How such processes of social influence play out and how obedience or conformity of individuals, but also the change of norms in groups (e.g. through political movements, such as those against racism in football or climate change denial) can be explained is one of the core topics of social psychological research.

We and “the others”… intergroup interactions

Interaction between two people, however, does not only refer to the negotiation of proximity or distance in their relationship. The interaction can also be understood as a meeting of members or representatives of two different social groups that are sometimes in conflict with each other.

Discrimination against certain social groups and the debate about the nature and extent of “integration” could also become an issue.

Although on the one hand the relationship between two people can be described on a purely inter-individual level, in many situations we can only fully understand it if we also include the level of intergroup interaction.

Thus, relationships between people from different cultural groups at the same time hold the potential of intercultural (mis)understanding and sometimes one and the same behaviour can be interpreted on both an interpersonal and an intergroup level.

Indeed, frequent contact between members of antagonistic groups has been shown to be an important determinant of the reduction of prejudice and intergroup conflict (Pettigrew and Tropp 2006). Source: Kessler & Fritsche (2018)

Aspects to take into account

The following graph shows different aspects that need to be taken into account at each level of analysis and intervention.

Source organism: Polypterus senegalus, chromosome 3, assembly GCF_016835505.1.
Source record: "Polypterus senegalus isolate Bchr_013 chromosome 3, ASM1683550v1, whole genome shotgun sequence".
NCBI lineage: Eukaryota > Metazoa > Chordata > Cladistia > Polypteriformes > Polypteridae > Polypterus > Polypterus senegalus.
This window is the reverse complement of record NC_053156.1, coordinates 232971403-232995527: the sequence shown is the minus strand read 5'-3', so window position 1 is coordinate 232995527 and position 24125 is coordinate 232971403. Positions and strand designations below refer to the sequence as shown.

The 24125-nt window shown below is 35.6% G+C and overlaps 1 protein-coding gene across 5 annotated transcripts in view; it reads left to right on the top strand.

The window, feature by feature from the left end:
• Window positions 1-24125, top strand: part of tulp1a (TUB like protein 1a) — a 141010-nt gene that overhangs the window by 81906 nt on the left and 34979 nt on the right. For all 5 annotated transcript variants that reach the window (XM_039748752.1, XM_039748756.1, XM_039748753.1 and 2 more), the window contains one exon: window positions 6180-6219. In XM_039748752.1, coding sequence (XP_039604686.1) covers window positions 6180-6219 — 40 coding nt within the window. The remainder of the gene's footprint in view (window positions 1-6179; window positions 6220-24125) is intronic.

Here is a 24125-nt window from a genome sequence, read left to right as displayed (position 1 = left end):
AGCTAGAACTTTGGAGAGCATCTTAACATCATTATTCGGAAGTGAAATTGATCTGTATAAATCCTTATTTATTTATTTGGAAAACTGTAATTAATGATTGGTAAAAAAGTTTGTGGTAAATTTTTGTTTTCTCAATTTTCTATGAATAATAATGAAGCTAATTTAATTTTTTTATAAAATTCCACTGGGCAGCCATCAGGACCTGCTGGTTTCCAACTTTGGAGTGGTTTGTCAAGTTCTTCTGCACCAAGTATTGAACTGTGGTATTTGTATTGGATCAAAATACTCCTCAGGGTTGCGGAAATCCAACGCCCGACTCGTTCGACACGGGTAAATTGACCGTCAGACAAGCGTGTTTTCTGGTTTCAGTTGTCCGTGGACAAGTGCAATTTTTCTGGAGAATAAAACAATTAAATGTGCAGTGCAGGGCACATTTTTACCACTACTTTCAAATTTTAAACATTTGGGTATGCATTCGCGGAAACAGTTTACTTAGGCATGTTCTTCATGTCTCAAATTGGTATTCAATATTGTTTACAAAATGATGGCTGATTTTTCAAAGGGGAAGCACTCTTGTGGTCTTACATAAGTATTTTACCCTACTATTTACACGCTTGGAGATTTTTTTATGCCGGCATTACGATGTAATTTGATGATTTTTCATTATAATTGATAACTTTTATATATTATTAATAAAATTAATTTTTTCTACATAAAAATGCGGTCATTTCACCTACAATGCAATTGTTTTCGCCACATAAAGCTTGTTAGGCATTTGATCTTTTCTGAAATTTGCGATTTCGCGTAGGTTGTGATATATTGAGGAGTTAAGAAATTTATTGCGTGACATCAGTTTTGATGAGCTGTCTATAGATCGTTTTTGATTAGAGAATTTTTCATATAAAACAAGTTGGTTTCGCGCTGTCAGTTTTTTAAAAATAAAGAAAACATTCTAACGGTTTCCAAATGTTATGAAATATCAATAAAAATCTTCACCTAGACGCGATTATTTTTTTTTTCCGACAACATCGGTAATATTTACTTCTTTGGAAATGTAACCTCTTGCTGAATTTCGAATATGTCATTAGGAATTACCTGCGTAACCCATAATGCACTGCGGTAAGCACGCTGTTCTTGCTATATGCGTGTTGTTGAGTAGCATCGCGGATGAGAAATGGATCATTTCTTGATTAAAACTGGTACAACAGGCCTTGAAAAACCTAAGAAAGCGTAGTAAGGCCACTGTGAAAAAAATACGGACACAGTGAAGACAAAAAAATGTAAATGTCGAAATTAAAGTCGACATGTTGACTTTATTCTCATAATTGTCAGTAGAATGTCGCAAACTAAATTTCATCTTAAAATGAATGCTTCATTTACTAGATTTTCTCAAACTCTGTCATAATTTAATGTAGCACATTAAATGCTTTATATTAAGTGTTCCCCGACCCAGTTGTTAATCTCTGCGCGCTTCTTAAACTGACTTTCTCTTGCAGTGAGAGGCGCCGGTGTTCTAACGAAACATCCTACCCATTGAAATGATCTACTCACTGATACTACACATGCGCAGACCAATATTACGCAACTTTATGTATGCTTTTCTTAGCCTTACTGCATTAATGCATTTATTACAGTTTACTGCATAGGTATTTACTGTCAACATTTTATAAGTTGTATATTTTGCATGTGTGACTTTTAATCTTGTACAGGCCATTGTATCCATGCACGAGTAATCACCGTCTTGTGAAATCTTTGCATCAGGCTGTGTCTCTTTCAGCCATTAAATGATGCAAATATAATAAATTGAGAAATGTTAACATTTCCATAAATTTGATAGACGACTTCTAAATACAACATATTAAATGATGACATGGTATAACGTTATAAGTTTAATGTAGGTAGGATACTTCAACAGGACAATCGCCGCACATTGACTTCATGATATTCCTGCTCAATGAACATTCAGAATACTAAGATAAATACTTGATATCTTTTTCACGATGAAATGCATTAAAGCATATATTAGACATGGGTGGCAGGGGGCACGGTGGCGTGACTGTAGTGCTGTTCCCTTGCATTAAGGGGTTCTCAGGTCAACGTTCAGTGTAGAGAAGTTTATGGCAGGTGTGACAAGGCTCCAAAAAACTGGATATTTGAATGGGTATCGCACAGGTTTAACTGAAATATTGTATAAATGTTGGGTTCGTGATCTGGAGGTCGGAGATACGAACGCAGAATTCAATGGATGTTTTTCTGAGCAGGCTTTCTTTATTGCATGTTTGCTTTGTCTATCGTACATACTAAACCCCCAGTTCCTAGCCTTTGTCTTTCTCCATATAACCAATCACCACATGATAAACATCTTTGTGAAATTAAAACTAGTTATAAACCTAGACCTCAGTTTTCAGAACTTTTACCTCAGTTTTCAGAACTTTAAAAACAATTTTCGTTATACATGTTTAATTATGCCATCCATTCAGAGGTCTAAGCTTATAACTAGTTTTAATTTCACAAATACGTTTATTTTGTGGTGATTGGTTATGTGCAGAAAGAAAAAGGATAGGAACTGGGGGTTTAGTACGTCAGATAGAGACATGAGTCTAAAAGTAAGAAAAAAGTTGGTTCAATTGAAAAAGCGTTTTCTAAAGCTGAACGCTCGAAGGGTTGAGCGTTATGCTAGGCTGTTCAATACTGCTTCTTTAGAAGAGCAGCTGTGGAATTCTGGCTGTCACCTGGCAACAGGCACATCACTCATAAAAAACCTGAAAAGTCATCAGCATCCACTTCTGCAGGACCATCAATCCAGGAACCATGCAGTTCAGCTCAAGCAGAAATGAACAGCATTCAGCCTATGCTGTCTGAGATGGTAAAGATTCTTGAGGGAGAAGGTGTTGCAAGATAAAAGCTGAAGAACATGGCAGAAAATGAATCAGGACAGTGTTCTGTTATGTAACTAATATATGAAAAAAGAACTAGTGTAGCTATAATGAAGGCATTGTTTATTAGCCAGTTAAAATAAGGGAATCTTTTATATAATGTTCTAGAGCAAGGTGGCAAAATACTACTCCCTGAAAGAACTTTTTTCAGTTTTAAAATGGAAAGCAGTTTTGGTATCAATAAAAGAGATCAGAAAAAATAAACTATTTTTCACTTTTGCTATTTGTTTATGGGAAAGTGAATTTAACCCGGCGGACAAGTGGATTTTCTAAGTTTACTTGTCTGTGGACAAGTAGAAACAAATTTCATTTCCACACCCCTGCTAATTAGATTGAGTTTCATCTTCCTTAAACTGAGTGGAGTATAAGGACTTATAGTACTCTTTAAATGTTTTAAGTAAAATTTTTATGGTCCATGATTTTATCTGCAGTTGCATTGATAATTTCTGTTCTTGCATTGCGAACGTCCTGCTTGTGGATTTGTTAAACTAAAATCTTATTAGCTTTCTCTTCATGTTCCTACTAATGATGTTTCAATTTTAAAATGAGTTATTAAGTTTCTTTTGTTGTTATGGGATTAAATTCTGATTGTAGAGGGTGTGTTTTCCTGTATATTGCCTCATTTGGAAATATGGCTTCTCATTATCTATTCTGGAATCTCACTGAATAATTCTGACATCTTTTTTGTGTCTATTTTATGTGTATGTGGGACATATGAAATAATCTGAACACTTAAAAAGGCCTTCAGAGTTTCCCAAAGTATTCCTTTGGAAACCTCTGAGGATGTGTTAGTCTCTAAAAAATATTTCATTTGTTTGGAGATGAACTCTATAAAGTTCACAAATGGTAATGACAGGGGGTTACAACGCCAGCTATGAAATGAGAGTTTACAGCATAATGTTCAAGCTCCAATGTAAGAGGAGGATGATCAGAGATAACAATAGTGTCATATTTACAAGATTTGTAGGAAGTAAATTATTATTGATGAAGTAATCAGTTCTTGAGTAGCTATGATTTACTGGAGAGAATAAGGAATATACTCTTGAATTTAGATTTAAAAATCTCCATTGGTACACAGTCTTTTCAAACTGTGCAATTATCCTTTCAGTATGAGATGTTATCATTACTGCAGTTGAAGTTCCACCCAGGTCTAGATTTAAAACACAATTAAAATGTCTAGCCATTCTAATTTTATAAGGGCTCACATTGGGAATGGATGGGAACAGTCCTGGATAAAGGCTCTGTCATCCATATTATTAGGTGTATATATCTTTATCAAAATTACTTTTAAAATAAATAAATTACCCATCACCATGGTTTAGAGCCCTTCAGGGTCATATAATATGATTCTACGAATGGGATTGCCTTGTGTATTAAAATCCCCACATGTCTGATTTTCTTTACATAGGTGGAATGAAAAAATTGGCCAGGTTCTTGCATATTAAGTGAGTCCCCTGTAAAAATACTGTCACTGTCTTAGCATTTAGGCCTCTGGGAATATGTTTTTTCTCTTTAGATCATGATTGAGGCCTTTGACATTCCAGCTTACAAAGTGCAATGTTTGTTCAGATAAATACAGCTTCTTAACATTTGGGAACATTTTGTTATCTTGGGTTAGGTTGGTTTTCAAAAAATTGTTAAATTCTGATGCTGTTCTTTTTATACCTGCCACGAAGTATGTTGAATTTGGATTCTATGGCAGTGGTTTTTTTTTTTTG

Please, reflect what this might mean for the change processes you are going to promote?

How these 4 levels are integrated in our pathways of sustainability?

Remember the levels of change we already knew before starting with the diagnosis phase:

  • Well-being of people and planet
  • Collective practices and performance
  • Individual behaviors and inter-individual interactions
  • Competences
  • Interventions (learning and change process, activities, methos and tools)

With the insights from social psychology we are getting more clarity about the interconnectivity of the different levels of change and we are going to precise the pathway to sustainability.

Intrapsychic processes are key to understand human’s behavior change drivers, how to build and strengthen people’s competencies and what happens when a person is going through a change process when we are going to implement the activities such as trainings, individual accompaniment, etc.  A key challenge for each person consists in how to overcome the “intention-behavior gap”, thus, we need to explore what helps and hinders people to do the step from having competencies (output) to using them (behavior… outcome).

The outcome level in our projects is often related to changes of individual behaviors, practices, habits and routines; but also behaviours regarding how an individual relate to other people and his/her environment. So, here we also integrate the interindividual interactions and sometimes even small group interactions.

The collective dimension may include families, small and big groups, organizations, companies, institutions, communities, networks, social movements, etc. For that, we need to analyze and design interventions regarding the intragroup interactions as well as the interactions between different groups (i.g. environmental movement and mining companies).


Aronson, Elliot; Wilson, Timothy; Akert, Robin. 2014. Sozialpsychologie. Pearson Deutschland GmbH, Hallbergmoos, Germany.

Kessler, Thomas; Fritsche, Immo. 2018. Sozialpsychologie. Springer Fachmedien. Wiesbaden, Germany.

Nolting, Hans-Peter. 2004. Psychologie politischer Gewalt: drei Ebenen. In: Sommer et al (Hrsg.); Krieg und Frieden: Handbuch der Konflikt- und Friedenspsychologie. Beltz Verlag. Germany

Richardson, Daniel C. 2014. Social Psychology for Dummies. John Wiley & Sons, Ltd. Chichester, West Sussex, United Kingdom.